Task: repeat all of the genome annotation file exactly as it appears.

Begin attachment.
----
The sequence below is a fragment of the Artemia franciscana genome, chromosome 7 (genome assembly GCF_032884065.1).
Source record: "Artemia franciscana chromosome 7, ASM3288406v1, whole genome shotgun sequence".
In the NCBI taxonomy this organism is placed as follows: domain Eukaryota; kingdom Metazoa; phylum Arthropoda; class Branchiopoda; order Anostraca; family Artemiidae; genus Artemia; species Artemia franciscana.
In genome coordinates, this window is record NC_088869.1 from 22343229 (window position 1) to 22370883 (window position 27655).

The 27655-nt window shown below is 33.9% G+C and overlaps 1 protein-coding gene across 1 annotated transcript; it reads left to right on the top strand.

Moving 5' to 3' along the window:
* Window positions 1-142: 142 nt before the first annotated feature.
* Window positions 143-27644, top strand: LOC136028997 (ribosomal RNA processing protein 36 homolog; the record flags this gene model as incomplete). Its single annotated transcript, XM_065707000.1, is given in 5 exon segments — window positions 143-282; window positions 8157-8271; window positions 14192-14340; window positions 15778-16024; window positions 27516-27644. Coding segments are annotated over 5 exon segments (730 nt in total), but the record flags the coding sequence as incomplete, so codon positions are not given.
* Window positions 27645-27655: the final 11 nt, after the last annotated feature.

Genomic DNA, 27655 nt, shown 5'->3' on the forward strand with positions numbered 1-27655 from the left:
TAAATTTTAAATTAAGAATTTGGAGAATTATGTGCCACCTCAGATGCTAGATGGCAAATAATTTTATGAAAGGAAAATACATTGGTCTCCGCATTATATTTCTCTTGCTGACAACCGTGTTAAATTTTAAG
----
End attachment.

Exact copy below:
The sequence below is a fragment of the Artemia franciscana genome, chromosome 7 (genome assembly GCF_032884065.1).
Source record: "Artemia franciscana chromosome 7, ASM3288406v1, whole genome shotgun sequence".
In the NCBI taxonomy this organism is placed as follows: domain Eukaryota; kingdom Metazoa; phylum Arthropoda; class Branchiopoda; order Anostraca; family Artemiidae; genus Artemia; species Artemia franciscana.
In genome coordinates, this window is record NC_088869.1 from 22343229 (window position 1) to 22370883 (window position 27655).

The 27655-nt window shown below is 33.9% G+C and overlaps 1 protein-coding gene across 1 annotated transcript; it reads left to right on the top strand.

Moving 5' to 3' along the window:
* Window positions 1-142: 142 nt before the first annotated feature.
* Window positions 143-27644, top strand: LOC136028997 (ribosomal RNA processing protein 36 homolog; the record flags this gene model as incomplete). Its single annotated transcript, XM_065707000.1, is given in 5 exon segments — window positions 143-282; window positions 8157-8271; window positions 14192-14340; window positions 15778-16024; window positions 27516-27644. Coding segments are annotated over 5 exon segments (730 nt in total), but the record flags the coding sequence as incomplete, so codon positions are not given.
* Window positions 27645-27655: the final 11 nt, after the last annotated feature.

Genomic DNA, 27655 nt, shown 5'->3' on the forward strand with positions numbered 1-27655 from the left:
TAAATTTTAAATTAAGAATTTGGAGAATTATGTGCCACCTCAGATGCTAGATGGCAAATAATTTTATGAAAGGAAAATACATTGGTCTCCGCATTATATTTCTCTTGCTGACAACCGTGTTAAATTTTAAG